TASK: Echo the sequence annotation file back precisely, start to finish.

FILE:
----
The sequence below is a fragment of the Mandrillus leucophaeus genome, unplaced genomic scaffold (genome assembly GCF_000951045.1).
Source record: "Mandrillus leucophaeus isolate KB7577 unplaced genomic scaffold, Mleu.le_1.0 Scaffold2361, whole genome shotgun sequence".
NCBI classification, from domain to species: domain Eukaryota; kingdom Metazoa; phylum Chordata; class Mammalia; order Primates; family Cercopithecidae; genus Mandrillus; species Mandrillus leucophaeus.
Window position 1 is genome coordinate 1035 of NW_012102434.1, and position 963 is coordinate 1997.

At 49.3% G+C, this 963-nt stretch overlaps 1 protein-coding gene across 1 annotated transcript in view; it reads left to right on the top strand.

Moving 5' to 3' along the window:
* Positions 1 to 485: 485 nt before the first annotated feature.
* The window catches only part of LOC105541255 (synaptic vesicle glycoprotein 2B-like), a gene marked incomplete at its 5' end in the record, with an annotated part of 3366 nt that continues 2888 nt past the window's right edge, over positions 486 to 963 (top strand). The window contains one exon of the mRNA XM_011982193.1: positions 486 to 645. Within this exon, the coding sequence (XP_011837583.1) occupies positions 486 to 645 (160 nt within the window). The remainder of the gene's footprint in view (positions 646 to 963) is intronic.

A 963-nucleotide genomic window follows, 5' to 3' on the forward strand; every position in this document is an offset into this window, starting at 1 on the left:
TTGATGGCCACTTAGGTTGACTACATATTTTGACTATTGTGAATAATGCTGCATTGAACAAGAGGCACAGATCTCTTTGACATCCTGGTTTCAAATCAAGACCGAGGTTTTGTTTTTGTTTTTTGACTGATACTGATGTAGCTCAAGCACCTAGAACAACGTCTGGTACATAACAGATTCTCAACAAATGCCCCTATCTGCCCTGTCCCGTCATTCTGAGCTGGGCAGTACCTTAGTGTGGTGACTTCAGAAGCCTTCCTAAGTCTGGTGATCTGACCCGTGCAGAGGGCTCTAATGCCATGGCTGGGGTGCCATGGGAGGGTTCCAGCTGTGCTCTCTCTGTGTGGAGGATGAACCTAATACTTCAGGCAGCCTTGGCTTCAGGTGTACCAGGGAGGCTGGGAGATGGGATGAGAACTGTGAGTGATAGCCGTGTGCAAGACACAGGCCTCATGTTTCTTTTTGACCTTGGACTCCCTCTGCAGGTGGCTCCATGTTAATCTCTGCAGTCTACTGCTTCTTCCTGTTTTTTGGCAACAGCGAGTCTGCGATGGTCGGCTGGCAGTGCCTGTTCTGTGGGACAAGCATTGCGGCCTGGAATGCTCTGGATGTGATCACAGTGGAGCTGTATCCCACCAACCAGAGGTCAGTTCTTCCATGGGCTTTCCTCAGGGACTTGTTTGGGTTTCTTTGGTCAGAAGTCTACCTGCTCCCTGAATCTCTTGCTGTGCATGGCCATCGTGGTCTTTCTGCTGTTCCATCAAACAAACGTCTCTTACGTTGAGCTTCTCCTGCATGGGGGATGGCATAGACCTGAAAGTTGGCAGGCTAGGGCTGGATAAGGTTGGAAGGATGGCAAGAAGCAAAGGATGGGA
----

The sequence below is a fragment of the Mandrillus leucophaeus genome, unplaced genomic scaffold (genome assembly GCF_000951045.1).
Source record: "Mandrillus leucophaeus isolate KB7577 unplaced genomic scaffold, Mleu.le_1.0 Scaffold2361, whole genome shotgun sequence".
NCBI classification, from domain to species: domain Eukaryota; kingdom Metazoa; phylum Chordata; class Mammalia; order Primates; family Cercopithecidae; genus Mandrillus; species Mandrillus leucophaeus.
Window position 1 is genome coordinate 1035 of NW_012102434.1, and position 963 is coordinate 1997.

At 49.3% G+C, this 963-nt stretch overlaps 1 protein-coding gene across 1 annotated transcript in view; it reads left to right on the top strand.

Moving 5' to 3' along the window:
* Positions 1 to 485: 485 nt before the first annotated feature.
* The window catches only part of LOC105541255 (synaptic vesicle glycoprotein 2B-like), a gene marked incomplete at its 5' end in the record, with an annotated part of 3366 nt that continues 2888 nt past the window's right edge, over positions 486 to 963 (top strand). The window contains one exon of the mRNA XM_011982193.1: positions 486 to 645. Within this exon, the coding sequence (XP_011837583.1) occupies positions 486 to 645 (160 nt within the window). The remainder of the gene's footprint in view (positions 646 to 963) is intronic.

A 963-nucleotide genomic window follows, 5' to 3' on the forward strand; every position in this document is an offset into this window, starting at 1 on the left:
TTGATGGCCACTTAGGTTGACTACATATTTTGACTATTGTGAATAATGCTGCATTGAACAAGAGGCACAGATCTCTTTGACATCCTGGTTTCAAATCAAGACCGAGGTTTTGTTTTTGTTTTTTGACTGATACTGATGTAGCTCAAGCACCTAGAACAACGTCTGGTACATAACAGATTCTCAACAAATGCCCCTATCTGCCCTGTCCCGTCATTCTGAGCTGGGCAGTACCTTAGTGTGGTGACTTCAGAAGCCTTCCTAAGTCTGGTGATCTGACCCGTGCAGAGGGCTCTAATGCCATGGCTGGGGTGCCATGGGAGGGTTCCAGCTGTGCTCTCTCTGTGTGGAGGATGAACCTAATACTTCAGGCAGCCTTGGCTTCAGGTGTACCAGGGAGGCTGGGAGATGGGATGAGAACTGTGAGTGATAGCCGTGTGCAAGACACAGGCCTCATGTTTCTTTTTGACCTTGGACTCCCTCTGCAGGTGGCTCCATGTTAATCTCTGCAGTCTACTGCTTCTTCCTGTTTTTTGGCAACAGCGAGTCTGCGATGGTCGGCTGGCAGTGCCTGTTCTGTGGGACAAGCATTGCGGCCTGGAATGCTCTGGATGTGATCACAGTGGAGCTGTATCCCACCAACCAGAGGTCAGTTCTTCCATGGGCTTTCCTCAGGGACTTGTTTGGGTTTCTTTGGTCAGAAGTCTACCTGCTCCCTGAATCTCTTGCTGTGCATGGCCATCGTGGTCTTTCTGCTGTTCCATCAAACAAACGTCTCTTACGTTGAGCTTCTCCTGCATGGGGGATGGCATAGACCTGAAAGTTGGCAGGCTAGGGCTGGATAAGGTTGGAAGGATGGCAAGAAGCAAAGGATGGGA